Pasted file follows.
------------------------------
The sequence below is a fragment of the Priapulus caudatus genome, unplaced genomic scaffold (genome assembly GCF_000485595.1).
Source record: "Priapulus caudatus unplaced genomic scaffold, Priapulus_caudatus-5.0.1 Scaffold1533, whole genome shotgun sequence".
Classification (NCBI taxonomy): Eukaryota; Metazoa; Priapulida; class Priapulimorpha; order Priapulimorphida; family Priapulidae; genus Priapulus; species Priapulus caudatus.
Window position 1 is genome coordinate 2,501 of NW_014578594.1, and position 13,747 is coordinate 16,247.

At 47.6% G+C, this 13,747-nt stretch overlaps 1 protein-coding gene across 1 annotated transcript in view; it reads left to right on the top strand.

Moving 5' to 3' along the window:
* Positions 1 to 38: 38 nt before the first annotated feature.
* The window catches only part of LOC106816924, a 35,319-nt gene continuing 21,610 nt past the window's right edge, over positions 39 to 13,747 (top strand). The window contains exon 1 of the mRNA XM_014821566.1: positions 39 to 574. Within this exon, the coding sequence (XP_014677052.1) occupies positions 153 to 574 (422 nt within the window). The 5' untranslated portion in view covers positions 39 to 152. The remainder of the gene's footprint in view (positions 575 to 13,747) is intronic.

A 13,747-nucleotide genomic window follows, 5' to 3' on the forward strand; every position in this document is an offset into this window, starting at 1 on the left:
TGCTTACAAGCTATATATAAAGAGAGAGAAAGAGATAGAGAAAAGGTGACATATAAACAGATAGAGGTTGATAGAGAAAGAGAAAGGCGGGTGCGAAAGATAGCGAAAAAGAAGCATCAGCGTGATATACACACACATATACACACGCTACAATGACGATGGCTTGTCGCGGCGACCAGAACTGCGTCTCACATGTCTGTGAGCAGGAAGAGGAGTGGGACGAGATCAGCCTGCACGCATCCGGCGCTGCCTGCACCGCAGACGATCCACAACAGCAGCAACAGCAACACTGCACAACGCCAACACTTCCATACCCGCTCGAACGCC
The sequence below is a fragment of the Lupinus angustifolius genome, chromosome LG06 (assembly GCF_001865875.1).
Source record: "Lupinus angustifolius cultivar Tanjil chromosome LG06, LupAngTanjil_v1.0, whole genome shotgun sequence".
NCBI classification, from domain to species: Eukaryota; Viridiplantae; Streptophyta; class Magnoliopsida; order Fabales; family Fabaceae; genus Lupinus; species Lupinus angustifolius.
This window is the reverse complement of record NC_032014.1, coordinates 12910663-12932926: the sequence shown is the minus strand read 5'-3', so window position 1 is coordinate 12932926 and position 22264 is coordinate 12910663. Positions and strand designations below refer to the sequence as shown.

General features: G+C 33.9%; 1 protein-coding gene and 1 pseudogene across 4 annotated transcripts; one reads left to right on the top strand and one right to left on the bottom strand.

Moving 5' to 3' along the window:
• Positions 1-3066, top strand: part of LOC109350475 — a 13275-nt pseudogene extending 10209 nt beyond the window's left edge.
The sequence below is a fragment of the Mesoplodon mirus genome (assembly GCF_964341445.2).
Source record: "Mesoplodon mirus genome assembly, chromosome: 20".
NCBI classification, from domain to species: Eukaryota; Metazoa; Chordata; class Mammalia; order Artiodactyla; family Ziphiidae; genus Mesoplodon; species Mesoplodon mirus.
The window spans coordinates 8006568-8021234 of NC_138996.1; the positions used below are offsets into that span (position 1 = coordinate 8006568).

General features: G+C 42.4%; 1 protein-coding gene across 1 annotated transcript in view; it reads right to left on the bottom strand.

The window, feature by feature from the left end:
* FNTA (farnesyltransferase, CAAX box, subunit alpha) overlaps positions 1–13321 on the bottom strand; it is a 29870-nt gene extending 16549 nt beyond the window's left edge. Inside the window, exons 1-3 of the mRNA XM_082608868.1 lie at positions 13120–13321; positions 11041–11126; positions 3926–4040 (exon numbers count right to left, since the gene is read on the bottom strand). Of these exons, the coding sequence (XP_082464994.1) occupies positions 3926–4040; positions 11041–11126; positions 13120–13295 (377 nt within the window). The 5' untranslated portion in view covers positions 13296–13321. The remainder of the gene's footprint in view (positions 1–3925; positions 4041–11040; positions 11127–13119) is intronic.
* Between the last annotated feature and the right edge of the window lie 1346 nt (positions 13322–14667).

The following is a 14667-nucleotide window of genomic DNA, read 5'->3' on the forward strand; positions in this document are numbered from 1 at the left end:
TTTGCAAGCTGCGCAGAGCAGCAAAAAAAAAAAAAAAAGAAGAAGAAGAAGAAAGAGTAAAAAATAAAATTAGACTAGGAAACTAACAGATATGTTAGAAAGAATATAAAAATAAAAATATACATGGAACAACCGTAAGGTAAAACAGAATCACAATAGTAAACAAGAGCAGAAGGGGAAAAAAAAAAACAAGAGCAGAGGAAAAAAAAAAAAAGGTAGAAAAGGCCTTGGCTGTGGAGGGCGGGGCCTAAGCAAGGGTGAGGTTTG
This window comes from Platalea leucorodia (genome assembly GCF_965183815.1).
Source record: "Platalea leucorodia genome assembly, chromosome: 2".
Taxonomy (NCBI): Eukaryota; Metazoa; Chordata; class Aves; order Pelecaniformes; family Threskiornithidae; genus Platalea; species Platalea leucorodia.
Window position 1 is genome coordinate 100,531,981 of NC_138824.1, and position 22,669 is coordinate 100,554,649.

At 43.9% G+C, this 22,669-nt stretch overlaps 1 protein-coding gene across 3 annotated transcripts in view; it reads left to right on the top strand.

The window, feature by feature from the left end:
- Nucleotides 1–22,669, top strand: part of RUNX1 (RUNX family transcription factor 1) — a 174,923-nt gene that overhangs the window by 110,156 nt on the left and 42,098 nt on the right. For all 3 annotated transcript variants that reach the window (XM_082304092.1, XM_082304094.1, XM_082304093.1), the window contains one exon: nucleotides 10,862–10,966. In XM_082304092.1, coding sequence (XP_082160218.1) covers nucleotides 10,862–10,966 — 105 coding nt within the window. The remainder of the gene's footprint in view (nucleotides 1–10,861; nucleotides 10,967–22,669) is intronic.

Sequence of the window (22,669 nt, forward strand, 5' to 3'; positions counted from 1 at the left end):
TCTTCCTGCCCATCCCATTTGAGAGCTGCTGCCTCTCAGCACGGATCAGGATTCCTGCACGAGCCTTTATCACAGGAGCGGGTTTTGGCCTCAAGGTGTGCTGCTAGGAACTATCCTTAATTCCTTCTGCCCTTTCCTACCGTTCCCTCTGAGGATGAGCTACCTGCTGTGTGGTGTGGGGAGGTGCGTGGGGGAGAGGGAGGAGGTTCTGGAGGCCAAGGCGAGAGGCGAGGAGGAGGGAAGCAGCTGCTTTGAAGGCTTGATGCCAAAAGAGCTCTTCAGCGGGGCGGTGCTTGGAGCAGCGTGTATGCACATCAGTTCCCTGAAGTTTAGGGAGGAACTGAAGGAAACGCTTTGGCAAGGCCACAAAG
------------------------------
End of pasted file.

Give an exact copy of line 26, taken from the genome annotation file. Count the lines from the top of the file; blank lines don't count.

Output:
The following is a 14667-nucleotide window of genomic DNA, read 5'->3' on the forward strand; positions in this document are numbered from 1 at the left end: